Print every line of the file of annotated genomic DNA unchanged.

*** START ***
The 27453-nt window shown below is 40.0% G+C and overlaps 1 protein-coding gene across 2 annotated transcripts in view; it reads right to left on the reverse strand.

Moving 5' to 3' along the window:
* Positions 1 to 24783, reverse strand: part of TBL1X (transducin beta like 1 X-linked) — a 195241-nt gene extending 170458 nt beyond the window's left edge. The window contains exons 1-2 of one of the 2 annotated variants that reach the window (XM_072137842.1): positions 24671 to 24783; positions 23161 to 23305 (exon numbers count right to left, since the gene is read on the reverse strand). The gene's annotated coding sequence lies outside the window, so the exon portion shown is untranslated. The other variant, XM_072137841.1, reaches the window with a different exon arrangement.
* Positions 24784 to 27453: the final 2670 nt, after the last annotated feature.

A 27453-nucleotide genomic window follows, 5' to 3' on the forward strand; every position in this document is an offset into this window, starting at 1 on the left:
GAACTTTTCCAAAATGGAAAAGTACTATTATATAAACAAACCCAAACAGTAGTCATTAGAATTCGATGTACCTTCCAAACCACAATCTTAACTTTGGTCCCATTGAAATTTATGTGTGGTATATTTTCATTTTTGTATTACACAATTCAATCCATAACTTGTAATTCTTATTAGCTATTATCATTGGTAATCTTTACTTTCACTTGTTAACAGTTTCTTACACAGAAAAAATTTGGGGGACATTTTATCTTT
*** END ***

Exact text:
The 27453-nt window shown below is 40.0% G+C and overlaps 1 protein-coding gene across 2 annotated transcripts in view; it reads right to left on the reverse strand.

Moving 5' to 3' along the window:
* Positions 1 to 24783, reverse strand: part of TBL1X (transducin beta like 1 X-linked) — a 195241-nt gene extending 170458 nt beyond the window's left edge. The window contains exons 1-2 of one of the 2 annotated variants that reach the window (XM_072137842.1): positions 24671 to 24783; positions 23161 to 23305 (exon numbers count right to left, since the gene is read on the reverse strand). The gene's annotated coding sequence lies outside the window, so the exon portion shown is untranslated. The other variant, XM_072137841.1, reaches the window with a different exon arrangement.
* Positions 24784 to 27453: the final 2670 nt, after the last annotated feature.

A 27453-nucleotide genomic window follows, 5' to 3' on the forward strand; every position in this document is an offset into this window, starting at 1 on the left:
GAACTTTTCCAAAATGGAAAAGTACTATTATATAAACAAACCCAAACAGTAGTCATTAGAATTCGATGTACCTTCCAAACCACAATCTTAACTTTGGTCCCATTGAAATTTATGTGTGGTATATTTTCATTTTTGTATTACACAATTCAATCCATAACTTGTAATTCTTATTAGCTATTATCATTGGTAATCTTTACTTTCACTTGTTAACAGTTTCTTACACAGAAAAAATTTGGGGGACATTTTATCTTT